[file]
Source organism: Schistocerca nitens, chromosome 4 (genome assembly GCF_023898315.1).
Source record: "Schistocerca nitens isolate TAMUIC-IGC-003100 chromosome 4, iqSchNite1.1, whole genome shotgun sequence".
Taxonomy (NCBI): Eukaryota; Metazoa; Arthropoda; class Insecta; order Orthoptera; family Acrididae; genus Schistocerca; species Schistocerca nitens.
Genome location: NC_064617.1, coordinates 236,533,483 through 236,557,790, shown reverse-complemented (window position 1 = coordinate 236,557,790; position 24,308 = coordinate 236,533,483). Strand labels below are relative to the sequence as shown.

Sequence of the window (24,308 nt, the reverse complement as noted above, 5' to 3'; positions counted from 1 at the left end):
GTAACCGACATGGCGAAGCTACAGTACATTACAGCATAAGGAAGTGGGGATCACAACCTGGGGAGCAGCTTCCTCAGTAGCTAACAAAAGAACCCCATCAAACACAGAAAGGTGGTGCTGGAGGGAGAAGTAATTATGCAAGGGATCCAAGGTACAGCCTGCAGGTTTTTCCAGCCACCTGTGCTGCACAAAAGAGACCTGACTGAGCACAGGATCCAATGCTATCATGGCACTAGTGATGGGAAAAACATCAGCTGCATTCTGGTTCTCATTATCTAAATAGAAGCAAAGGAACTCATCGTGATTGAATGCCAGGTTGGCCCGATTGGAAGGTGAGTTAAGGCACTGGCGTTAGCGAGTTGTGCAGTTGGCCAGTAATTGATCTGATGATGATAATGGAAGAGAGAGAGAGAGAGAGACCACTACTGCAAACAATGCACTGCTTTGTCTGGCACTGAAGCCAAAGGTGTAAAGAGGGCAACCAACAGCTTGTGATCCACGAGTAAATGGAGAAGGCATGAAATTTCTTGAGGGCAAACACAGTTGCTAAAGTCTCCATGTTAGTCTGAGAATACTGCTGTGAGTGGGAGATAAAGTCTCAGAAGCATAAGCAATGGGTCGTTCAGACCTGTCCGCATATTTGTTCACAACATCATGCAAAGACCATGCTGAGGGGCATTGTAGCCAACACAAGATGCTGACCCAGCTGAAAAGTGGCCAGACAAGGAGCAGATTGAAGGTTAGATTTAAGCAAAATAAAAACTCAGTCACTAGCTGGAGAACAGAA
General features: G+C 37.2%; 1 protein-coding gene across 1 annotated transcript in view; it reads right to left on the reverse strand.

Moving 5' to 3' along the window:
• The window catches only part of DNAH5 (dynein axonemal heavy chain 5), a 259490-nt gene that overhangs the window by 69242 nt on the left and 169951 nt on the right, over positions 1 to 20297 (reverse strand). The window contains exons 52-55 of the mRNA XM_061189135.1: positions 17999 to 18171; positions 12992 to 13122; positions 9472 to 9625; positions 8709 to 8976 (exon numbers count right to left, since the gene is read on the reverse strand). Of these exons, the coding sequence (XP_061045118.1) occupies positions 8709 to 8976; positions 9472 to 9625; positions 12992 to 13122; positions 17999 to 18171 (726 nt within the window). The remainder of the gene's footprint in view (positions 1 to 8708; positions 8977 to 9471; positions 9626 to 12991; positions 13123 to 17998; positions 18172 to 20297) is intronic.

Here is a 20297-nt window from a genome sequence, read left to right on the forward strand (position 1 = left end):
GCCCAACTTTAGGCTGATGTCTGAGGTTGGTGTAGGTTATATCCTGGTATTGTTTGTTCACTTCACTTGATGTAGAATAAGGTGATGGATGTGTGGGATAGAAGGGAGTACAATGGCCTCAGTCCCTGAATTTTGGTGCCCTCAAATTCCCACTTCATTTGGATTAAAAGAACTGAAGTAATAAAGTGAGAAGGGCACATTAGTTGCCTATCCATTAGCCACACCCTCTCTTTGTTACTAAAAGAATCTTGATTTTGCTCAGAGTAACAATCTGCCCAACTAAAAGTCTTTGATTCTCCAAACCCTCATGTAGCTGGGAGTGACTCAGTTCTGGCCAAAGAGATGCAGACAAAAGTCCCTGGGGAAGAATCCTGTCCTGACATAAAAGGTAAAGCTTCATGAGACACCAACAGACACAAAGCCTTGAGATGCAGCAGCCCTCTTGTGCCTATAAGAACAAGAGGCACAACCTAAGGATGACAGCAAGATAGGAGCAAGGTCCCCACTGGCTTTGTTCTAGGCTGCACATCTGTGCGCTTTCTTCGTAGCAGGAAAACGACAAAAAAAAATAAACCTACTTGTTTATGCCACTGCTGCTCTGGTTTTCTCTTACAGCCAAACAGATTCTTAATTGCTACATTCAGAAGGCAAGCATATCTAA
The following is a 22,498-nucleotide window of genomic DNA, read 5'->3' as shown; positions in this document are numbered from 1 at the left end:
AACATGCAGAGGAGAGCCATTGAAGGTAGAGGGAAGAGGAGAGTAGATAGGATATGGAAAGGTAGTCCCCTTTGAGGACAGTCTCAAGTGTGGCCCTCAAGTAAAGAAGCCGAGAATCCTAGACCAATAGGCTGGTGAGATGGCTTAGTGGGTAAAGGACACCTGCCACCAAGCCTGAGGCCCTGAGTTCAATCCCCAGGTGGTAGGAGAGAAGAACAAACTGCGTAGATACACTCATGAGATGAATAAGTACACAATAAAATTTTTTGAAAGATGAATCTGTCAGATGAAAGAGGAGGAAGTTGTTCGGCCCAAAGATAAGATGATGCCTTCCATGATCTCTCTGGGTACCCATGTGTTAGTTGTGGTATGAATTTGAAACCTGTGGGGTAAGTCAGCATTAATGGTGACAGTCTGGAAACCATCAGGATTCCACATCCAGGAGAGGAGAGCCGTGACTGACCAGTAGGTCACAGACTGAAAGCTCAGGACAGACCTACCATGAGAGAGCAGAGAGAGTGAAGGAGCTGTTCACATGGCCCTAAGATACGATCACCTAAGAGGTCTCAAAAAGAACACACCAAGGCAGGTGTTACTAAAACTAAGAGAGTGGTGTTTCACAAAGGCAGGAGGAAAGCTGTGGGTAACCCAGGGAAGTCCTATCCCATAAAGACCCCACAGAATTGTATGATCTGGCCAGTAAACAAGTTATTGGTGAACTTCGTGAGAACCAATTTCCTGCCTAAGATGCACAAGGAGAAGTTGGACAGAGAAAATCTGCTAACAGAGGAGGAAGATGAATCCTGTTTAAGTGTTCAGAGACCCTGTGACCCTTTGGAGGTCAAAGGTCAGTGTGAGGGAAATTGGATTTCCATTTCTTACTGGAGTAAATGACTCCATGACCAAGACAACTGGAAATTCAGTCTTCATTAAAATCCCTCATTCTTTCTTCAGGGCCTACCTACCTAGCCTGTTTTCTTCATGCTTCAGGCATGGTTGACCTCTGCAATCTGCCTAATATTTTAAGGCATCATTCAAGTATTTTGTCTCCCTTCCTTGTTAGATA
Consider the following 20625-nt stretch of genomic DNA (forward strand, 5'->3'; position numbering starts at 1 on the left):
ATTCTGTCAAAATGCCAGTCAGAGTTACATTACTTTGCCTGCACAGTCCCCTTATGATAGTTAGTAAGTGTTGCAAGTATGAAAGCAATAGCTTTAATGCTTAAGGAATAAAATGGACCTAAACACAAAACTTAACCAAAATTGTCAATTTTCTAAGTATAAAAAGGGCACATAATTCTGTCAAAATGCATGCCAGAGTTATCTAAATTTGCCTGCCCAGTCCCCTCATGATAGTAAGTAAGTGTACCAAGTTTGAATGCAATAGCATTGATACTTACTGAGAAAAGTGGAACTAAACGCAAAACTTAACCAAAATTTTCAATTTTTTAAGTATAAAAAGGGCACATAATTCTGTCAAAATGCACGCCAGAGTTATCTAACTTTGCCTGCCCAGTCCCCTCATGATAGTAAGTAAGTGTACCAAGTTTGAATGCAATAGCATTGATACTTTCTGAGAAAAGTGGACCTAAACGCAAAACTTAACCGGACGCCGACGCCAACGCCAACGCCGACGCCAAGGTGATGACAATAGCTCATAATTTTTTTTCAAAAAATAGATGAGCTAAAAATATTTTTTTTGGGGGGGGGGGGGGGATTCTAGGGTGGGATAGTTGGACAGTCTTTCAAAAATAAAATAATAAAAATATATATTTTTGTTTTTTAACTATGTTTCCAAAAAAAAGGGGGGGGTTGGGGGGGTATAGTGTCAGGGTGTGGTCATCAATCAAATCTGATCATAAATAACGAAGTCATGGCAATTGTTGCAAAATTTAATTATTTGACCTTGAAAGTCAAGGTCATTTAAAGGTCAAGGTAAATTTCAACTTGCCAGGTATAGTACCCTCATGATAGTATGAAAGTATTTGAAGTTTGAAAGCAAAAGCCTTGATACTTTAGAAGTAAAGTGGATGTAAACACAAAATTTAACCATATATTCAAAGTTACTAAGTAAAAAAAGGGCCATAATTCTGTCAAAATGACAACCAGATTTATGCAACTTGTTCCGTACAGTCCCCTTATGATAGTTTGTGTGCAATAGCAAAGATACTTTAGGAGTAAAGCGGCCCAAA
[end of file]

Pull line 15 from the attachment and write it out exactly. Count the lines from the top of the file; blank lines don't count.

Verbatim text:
ATTCTGTCAAAATGCCAGTCAGAGTTACATTACTTTGCCTGCACAGTCCCCTTATGATAGTTAGTAAGTGTTGCAAGTATGAAAGCAATAGCTTTAATGCTTAAGGAATAAAATGGACCTAAACACAAAACTTAACCAAAATTGTCAATTTTCTAAGTATAAAAAGGGCACATAATTCTGTCAAAATGCATGCCAGAGTTATCTAAATTTGCCTGCCCAGTCCCCTCATGATAGTAAGTAAGTGTACCAAGTTTGAATGCAATAGCATTGATACTTACTGAGAAAAGTGGAACTAAACGCAAAACTTAACCAAAATTTTCAATTTTTTAAGTATAAAAAGGGCACATAATTCTGTCAAAATGCACGCCAGAGTTATCTAACTTTGCCTGCCCAGTCCCCTCATGATAGTAAGTAAGTGTACCAAGTTTGAATGCAATAGCATTGATACTTTCTGAGAAAAGTGGACCTAAACGCAAAACTTAACCGGACGCCGACGCCAACGCCAACGCCGACGCCAAGGTGATGACAATAGCTCATAATTTTTTTTCAAAAAATAGATGAGCTAAAAATATTTTTTTTGGGGGGGGGGGGGGGATTCTAGGGTGGGATAGTTGGACAGTCTTTCAAAAATAAAATAATAAAAATATATATTTTTGTTTTTTAACTATGTTTCCAAAAAAAAGGGGGGGGTTGGGGGGGTATAGTGTCAGGGTGTGGTCATCAATCAAATCTGATCATAAATAACGAAGTCATGGCAATTGTTGCAAAATTTAATTATTTGACCTTGAAAGTCAAGGTCATTTAAAGGTCAAGGTAAATTTCAACTTGCCAGGTATAGTACCCTCATGATAGTATGAAAGTATTTGAAGTTTGAAAGCAAAAGCCTTGATACTTTAGAAGTAAAGTGGATGTAAACACAAAATTTAACCATATATTCAAAGTTACTAAGTAAAAAAAGGGCCATAATTCTGTCAAAATGACAACCAGATTTATGCAACTTGTTCCGTACAGTCCCCTTATGATAGTTTGTGTGCAATAGCAAAGATACTTTAGGAGTAAAGCGGCCCAAA